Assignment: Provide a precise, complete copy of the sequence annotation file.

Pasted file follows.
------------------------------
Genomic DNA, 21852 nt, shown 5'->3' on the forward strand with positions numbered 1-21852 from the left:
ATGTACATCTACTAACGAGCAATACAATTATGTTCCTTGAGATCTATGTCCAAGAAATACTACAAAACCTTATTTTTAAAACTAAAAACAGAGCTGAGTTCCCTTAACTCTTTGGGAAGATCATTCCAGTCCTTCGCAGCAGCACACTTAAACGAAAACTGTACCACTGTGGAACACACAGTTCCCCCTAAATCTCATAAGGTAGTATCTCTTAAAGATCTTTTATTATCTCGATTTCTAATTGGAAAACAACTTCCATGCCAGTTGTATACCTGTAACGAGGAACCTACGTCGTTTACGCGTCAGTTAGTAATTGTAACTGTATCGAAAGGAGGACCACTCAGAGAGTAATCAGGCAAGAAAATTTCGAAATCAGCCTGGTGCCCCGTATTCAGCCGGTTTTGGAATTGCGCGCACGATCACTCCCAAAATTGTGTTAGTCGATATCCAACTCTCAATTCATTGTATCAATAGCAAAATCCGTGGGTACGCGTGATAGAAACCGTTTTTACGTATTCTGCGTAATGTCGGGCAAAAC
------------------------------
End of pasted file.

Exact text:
Genomic DNA, 21852 nt, shown 5'->3' on the forward strand with positions numbered 1-21852 from the left:
ATGTACATCTACTAACGAGCAATACAATTATGTTCCTTGAGATCTATGTCCAAGAAATACTACAAAACCTTATTTTTAAAACTAAAAACAGAGCTGAGTTCCCTTAACTCTTTGGGAAGATCATTCCAGTCCTTCGCAGCAGCACACTTAAACGAAAACTGTACCACTGTGGAACACACAGTTCCCCCTAAATCTCATAAGGTAGTATCTCTTAAAGATCTTTTATTATCTCGATTTCTAATTGGAAAACAACTTCCATGCCAGTTGTATACCTGTAACGAGGAACCTACGTCGTTTACGCGTCAGTTAGTAATTGTAACTGTATCGAAAGGAGGACCACTCAGAGAGTAATCAGGCAAGAAAATTTCGAAATCAGCCTGGTGCCCCGTATTCAGCCGGTTTTGGAATTGCGCGCACGATCACTCCCAAAATTGTGTTAGTCGATATCCAACTCTCAATTCATTGTATCAATAGCAAAATCCGTGGGTACGCGTGATAGAAACCGTTTTTACGTATTCTGCGTAATGTCGGGCAAAAC